HOUSTON (BP) — Two African American churches in Houston have filed a lawsuit in response to what they say is an illegal city attempt to seize their property for an urban renewal project.
“When we moved into this area, it was considered the highest crime-rate area in the city of Houston,” Latter Day Deliverance Revival Church Pastor Roy Lee Kossie said according to a news release from Liberty Institute, the Christian legal organization representing Latter Day and nearby Christian Fellowship Missionary Baptist Church. “People shot first and asked questions later. But we love this community. This is where the Lord called us and this is where we want to stay. We aren’t giving up without a fight.”
Tory Gunsolley, president and CEO of the Houston Housing Authority, told the Houston Chronicle the city wants land owned by the churches as part of a redevelopment effort to include a library and 63-unit housing project. The housing project would replace an apartment complex that had to be demolished because of damage sustained from Hurricane Ike in 2008. The demolished complex could not be rehabilitated, Gunsolley said, because of limitations associated with its proximity to Interstate 10.
The city tried to buy property from both churches before initiating an attempt to seize a portion of Latter Day’s property through eminent domain laws. Houston has not begun the eminent domain process on the parcel owned by Christian Fellowship, Gunsolley said.
“We are trying to build decent, safe, affordable, but modern housing,” Gunsolley told the Chronicle.
Christian Fellowship Pastor Quinton Smith claims on a video posted online by Liberty Institute that a city representative threatened to acquire the church’s property through eminent domain laws if the congregation did not sell it. Eminent domain laws allow a government to require the sale of private property for public use.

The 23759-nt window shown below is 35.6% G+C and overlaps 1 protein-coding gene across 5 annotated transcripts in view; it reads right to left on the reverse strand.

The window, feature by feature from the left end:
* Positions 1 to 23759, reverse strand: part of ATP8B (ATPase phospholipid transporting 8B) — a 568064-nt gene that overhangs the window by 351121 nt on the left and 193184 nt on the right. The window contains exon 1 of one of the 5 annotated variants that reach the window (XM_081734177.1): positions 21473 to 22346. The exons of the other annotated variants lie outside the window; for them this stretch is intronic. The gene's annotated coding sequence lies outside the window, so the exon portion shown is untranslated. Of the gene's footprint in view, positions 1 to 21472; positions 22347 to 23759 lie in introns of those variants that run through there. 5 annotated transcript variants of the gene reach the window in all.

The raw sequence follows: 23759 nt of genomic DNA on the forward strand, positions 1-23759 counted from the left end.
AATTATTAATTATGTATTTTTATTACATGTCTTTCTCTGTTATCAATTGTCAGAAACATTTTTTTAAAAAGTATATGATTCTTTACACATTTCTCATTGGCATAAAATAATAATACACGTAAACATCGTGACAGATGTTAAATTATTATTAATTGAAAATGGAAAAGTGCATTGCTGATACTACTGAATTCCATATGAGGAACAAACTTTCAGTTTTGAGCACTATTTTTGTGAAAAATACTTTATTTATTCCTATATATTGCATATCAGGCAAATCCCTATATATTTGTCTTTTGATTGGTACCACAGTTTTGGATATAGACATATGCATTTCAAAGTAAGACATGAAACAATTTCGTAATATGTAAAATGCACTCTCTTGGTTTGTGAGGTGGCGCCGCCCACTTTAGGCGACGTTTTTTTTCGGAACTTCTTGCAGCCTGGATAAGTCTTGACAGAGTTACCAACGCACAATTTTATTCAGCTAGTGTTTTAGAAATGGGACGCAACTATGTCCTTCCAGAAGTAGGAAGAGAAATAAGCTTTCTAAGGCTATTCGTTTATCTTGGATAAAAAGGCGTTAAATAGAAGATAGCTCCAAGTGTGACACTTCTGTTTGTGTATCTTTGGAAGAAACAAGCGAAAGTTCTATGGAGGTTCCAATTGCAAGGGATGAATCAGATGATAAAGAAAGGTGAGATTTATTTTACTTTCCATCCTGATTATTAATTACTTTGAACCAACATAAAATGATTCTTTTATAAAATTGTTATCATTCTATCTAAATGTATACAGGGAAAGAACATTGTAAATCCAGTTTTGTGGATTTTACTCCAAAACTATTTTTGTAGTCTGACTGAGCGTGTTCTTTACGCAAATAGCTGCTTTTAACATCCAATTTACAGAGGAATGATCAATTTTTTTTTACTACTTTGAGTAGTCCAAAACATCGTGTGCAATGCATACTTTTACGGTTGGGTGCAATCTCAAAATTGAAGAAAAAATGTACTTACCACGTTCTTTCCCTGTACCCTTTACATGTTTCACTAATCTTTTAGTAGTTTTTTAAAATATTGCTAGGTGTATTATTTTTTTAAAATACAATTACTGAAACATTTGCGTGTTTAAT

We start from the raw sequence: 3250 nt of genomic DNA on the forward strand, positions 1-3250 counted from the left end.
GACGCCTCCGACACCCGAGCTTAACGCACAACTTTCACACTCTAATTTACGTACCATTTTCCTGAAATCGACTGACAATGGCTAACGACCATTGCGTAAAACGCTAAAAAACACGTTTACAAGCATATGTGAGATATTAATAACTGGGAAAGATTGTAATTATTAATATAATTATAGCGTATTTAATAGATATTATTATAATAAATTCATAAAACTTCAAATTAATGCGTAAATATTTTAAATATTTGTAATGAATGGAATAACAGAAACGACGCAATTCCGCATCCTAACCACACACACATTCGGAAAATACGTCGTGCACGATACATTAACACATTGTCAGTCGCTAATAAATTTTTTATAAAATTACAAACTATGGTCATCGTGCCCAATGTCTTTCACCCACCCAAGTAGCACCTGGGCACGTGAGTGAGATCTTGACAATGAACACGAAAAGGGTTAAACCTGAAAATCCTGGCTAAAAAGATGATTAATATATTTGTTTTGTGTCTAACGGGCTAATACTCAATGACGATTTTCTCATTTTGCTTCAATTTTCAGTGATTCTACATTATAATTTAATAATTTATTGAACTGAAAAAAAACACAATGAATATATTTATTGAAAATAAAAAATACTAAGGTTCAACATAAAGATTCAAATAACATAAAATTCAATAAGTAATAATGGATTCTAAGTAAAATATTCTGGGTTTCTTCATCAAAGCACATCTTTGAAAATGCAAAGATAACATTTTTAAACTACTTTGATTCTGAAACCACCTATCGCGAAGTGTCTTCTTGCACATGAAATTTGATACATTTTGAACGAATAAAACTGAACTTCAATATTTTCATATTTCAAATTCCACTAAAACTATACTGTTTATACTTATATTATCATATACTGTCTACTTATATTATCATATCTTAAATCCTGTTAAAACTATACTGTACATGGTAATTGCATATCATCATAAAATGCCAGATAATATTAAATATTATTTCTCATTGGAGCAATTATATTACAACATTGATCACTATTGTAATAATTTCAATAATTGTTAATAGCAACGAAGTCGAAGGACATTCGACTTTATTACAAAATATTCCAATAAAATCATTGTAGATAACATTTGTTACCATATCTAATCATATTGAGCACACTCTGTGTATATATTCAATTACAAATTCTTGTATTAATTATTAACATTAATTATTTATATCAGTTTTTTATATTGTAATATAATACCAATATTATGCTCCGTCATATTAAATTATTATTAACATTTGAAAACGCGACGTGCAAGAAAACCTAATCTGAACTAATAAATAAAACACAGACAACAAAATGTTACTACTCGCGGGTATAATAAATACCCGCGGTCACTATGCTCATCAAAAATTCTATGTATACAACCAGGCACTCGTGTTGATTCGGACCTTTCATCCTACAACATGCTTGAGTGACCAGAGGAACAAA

The lawsuit states that seizure of the churches’ property would violate their religious freedom. Forced sale of the disputed properties “would limit Latter Day’s growth and its congregants’ ability to worship and minister to the community,” according to the suit. City redevelopment of Christian Fellowship’s property would “fully displace” it “from its only property in the community.”
The Liberty Institute release claims the churches have helped transform Houston’s impoverished Fifth Ward “into a safer place, offering church-run food pantries, youth centers, and programs to combat drug use, gang violence, and abuse.” Liberty’s online video features the testimony of a man who trusted Jesus as Lord and Savior through the ministry of Latter Day and was delivered from a life of drug addiction.
“Just let us stay here,” Smith said in the video.
The lawsuit asks a court to prevent the city from claiming the churches’ property and to require the city to reimburse the churches for attorneys’ fees and court costs.
“The folks here who have been part of this community for decades, holding it together, making the improvements around this community, building this community up with their own bare hands, are now facing the government coming in and stealing their church, to be used for some other business,” Liberty Institute attorney Hiram Sasser told the Chronicle. “That’s totally un-American and it’s completely illegal.”